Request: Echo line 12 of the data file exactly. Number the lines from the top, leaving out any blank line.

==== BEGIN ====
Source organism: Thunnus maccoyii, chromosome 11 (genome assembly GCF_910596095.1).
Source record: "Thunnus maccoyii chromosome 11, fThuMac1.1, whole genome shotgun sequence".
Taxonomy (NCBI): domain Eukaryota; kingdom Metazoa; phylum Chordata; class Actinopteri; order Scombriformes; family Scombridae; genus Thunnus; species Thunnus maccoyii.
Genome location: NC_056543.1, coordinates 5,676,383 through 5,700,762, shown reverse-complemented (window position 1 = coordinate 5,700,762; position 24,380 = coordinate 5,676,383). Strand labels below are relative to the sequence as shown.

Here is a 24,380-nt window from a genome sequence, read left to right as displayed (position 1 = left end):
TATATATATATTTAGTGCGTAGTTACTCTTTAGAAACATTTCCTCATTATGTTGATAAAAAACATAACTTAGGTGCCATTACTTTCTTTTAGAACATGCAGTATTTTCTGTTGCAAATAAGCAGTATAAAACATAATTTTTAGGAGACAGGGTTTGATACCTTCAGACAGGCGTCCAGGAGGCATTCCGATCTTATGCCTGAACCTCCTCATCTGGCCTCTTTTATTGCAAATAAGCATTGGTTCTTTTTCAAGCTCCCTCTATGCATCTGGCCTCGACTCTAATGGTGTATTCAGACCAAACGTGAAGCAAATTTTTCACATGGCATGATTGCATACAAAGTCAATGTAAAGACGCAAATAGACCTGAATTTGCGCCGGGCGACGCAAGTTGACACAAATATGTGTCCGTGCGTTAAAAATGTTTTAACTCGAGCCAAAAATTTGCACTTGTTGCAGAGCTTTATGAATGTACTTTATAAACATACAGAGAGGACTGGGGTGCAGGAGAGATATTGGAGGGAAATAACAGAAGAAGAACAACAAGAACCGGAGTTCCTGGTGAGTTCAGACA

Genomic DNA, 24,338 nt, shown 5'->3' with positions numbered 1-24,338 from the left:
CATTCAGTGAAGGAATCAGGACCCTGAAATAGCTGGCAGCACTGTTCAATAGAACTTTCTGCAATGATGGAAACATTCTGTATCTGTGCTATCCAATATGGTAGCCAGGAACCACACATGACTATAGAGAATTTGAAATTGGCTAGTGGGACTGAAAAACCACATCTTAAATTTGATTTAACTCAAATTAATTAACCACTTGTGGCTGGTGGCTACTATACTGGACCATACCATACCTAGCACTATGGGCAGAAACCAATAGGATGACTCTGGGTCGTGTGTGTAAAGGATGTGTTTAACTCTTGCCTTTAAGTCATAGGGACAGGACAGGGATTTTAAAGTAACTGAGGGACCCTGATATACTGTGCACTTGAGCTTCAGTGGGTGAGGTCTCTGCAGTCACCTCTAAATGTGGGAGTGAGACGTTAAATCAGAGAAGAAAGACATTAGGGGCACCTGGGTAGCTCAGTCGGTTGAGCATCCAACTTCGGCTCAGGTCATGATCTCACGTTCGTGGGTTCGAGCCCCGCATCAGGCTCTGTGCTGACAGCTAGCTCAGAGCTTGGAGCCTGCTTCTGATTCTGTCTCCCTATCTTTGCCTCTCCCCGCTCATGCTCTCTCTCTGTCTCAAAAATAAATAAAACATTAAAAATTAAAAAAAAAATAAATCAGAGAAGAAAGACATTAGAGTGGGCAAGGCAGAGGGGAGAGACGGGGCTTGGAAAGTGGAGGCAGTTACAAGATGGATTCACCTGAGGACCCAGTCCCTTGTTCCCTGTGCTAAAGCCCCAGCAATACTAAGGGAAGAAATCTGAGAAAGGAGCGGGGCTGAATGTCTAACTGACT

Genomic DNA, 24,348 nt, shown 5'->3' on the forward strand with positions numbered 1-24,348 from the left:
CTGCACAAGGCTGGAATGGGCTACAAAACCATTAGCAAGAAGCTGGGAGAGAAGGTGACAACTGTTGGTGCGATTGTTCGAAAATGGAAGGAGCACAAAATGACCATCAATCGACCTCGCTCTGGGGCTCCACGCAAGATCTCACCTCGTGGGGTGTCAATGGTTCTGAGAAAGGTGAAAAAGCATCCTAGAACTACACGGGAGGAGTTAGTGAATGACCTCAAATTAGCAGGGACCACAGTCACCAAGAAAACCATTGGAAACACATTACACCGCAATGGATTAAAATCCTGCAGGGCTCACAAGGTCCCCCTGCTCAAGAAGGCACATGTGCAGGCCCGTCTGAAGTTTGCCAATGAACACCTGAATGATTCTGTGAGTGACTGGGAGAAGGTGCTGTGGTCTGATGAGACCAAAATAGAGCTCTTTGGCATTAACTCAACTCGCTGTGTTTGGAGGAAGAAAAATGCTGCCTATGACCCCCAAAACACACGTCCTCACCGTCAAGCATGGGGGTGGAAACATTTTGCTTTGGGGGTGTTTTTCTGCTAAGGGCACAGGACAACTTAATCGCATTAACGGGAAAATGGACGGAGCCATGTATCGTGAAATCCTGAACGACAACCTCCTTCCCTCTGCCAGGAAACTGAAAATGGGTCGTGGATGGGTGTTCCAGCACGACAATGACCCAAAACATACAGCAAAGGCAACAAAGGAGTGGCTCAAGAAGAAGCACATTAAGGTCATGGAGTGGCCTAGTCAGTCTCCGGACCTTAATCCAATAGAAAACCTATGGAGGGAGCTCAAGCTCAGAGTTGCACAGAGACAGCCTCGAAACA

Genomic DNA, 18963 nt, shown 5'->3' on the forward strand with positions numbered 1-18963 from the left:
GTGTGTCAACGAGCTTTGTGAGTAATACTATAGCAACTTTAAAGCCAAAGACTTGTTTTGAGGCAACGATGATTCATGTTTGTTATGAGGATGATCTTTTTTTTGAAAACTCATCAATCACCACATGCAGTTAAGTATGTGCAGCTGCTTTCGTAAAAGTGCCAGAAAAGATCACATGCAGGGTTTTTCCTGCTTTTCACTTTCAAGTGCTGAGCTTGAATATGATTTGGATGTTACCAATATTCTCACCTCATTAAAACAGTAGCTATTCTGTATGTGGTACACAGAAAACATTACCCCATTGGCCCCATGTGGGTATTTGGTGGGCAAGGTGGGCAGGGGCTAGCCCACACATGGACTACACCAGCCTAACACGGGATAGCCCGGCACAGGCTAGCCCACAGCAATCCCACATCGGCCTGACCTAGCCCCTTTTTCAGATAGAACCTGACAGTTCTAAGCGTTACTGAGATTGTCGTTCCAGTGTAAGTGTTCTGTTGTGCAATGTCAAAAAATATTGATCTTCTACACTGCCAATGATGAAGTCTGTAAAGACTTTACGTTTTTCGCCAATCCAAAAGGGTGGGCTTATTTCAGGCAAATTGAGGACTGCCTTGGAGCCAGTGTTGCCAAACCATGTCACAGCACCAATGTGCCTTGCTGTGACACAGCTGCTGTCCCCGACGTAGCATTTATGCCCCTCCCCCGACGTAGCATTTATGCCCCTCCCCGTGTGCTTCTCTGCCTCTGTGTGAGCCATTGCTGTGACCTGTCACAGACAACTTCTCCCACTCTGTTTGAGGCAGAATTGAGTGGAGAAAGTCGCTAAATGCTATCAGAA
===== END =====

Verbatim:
GTGTGTCAACGAGCTTTGTGAGTAATACTATAGCAACTTTAAAGCCAAAGACTTGTTTTGAGGCAACGATGATTCATGTTTGTTATGAGGATGATCTTTTTTTTGAAAACTCATCAATCACCACATGCAGTTAAGTATGTGCAGCTGCTTTCGTAAAAGTGCCAGAAAAGATCACATGCAGGGTTTTTCCTGCTTTTCACTTTCAAGTGCTGAGCTTGAATATGATTTGGATGTTACCAATATTCTCACCTCATTAAAACAGTAGCTATTCTGTATGTGGTACACAGAAAACATTACCCCATTGGCCCCATGTGGGTATTTGGTGGGCAAGGTGGGCAGGGGCTAGCCCACACATGGACTACACCAGCCTAACACGGGATAGCCCGGCACAGGCTAGCCCACAGCAATCCCACATCGGCCTGACCTAGCCCCTTTTTCAGATAGAACCTGACAGTTCTAAGCGTTACTGAGATTGTCGTTCCAGTGTAAGTGTTCTGTTGTGCAATGTCAAAAAATATTGATCTTCTACACTGCCAATGATGAAGTCTGTAAAGACTTTACGTTTTTCGCCAATCCAAAAGGGTGGGCTTATTTCAGGCAAATTGAGGACTGCCTTGGAGCCAGTGTTGCCAAACCATGTCACAGCACCAATGTGCCTTGCTGTGACACAGCTGCTGTCCCCGACGTAGCATTTATGCCCCTCCCCCGACGTAGCATTTATGCCCCTCCCCGTGTGCTTCTCTGCCTCTGTGTGAGCCATTGCTGTGACCTGTCACAGACAACTTCTCCCACTCTGTTTGAGGCAGAATTGAGTGGAGAAAGTCGCTAAATGCTATCAGAA